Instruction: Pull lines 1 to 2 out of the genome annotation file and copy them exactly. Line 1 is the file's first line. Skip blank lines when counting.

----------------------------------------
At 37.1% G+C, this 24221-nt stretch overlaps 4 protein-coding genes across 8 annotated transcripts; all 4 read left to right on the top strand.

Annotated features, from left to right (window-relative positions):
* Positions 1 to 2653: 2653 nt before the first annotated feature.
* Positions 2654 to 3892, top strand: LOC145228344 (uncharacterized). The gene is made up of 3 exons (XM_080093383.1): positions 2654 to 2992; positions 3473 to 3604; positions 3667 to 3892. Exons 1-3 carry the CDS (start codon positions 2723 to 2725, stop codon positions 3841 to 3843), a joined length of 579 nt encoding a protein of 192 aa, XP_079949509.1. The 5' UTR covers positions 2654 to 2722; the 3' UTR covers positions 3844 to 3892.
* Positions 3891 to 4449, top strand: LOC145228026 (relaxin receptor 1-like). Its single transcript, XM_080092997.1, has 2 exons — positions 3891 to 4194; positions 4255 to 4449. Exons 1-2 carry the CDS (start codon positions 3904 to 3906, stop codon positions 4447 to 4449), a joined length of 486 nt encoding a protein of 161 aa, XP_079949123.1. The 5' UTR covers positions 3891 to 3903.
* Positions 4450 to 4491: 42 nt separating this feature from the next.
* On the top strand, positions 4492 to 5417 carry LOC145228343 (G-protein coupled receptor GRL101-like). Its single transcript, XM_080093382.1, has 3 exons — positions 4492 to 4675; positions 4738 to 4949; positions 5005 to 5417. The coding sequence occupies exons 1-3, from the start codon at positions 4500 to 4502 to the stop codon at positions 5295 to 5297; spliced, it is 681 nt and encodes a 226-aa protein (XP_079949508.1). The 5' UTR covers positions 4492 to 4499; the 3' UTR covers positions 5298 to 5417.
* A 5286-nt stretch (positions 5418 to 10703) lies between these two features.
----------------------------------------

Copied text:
At 37.1% G+C, this 24221-nt stretch overlaps 4 protein-coding genes across 8 annotated transcripts; all 4 read left to right on the top strand.

Annotated features, from left to right (window-relative positions):